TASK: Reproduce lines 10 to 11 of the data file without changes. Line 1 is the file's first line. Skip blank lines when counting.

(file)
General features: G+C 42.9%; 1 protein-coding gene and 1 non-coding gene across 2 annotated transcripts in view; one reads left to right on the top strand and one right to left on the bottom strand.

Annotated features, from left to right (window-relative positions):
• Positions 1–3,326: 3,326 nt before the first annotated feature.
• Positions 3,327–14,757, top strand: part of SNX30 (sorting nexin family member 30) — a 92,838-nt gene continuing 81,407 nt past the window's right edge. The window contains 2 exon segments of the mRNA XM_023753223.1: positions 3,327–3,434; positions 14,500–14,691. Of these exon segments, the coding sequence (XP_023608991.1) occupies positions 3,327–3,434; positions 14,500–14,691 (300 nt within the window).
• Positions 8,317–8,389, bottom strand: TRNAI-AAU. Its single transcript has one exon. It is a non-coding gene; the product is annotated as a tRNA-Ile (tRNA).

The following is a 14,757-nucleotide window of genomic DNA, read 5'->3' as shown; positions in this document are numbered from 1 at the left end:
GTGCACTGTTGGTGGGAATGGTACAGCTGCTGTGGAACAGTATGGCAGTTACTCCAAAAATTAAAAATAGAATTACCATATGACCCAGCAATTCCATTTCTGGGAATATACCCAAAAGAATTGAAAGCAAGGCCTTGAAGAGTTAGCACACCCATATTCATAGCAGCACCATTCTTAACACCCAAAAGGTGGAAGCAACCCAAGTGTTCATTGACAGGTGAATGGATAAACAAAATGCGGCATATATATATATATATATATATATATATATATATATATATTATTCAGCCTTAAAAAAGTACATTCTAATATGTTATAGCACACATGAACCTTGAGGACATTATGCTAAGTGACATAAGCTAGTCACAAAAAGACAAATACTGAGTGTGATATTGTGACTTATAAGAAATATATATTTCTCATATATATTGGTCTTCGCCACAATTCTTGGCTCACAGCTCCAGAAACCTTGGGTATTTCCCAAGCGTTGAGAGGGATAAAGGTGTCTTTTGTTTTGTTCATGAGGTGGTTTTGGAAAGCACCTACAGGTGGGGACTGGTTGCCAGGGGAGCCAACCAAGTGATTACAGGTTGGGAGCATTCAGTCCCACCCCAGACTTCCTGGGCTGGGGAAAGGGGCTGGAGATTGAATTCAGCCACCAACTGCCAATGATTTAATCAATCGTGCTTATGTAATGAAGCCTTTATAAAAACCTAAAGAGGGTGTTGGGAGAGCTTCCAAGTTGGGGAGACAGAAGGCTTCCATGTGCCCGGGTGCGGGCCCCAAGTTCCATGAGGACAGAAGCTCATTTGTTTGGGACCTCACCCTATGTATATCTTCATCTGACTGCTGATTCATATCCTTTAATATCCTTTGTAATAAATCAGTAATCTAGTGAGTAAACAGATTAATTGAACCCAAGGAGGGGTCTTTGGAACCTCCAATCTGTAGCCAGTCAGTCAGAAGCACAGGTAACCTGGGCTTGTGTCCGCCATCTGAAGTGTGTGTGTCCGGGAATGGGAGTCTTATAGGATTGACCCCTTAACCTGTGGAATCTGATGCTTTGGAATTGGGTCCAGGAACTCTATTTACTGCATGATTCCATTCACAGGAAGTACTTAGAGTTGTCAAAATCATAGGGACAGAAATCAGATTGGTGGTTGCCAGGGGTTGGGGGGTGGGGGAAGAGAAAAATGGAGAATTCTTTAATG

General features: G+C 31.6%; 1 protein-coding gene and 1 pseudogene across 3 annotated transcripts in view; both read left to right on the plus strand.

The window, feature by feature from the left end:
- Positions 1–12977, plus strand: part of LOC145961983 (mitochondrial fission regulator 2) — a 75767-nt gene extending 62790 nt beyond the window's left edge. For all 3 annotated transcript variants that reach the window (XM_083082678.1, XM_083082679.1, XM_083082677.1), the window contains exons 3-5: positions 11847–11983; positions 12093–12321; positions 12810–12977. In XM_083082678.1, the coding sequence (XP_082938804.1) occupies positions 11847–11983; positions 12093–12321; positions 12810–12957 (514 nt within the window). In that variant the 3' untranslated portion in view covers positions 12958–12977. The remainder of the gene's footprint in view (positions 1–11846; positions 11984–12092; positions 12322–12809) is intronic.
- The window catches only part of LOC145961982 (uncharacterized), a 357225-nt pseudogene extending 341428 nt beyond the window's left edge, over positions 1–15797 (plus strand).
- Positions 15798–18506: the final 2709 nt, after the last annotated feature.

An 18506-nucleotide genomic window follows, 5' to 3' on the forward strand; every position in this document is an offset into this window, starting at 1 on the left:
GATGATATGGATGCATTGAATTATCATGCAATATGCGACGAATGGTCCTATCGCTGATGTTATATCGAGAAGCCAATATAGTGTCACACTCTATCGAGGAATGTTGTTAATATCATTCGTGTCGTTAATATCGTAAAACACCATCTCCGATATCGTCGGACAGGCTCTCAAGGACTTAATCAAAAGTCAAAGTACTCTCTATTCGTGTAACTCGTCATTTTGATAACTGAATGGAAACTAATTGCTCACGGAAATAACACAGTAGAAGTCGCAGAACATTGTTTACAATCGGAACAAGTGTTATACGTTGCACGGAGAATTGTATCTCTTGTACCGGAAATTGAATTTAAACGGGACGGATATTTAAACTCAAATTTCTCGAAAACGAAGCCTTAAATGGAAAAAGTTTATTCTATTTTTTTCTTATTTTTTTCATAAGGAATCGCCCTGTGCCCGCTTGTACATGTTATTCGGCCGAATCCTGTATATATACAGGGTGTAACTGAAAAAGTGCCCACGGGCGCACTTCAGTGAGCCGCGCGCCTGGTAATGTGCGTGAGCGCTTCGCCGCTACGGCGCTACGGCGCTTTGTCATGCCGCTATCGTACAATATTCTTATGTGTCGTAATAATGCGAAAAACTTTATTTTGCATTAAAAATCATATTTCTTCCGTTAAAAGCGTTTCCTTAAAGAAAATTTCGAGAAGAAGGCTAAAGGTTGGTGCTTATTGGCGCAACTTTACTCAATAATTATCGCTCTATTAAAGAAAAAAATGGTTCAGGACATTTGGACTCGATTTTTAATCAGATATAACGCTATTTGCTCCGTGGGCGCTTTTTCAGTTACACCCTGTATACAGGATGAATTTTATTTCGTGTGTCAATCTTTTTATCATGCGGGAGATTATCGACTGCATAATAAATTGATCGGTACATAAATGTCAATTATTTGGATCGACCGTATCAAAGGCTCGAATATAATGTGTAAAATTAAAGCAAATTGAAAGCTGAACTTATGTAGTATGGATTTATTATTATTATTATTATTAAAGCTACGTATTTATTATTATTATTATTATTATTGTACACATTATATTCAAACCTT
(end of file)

- Positions 1–12977, plus strand: part of LOC145961983 (mitochondrial fission regulator 2) — a 75767-nt gene extending 62790 nt beyond the window's left edge. For all 3 annotated transcript variants that reach the window (XM_083082678.1, XM_083082679.1, XM_083082677.1), the window contains exons 3-5: positions 11847–11983; positions 12093–12321; positions 12810–12977. In XM_083082678.1, the coding sequence (XP_082938804.1) occupies positions 11847–11983; positions 12093–12321; positions 12810–12957 (514 nt within the window). In that variant the 3' untranslated portion in view covers positions 12958–12977. The remainder of the gene's footprint in view (positions 1–11846; positions 11984–12092; positions 12322–12809) is intronic.
- The window catches only part of LOC145961982 (uncharacterized), a 357225-nt pseudogene extending 341428 nt beyond the window's left edge, over positions 1–15797 (plus strand).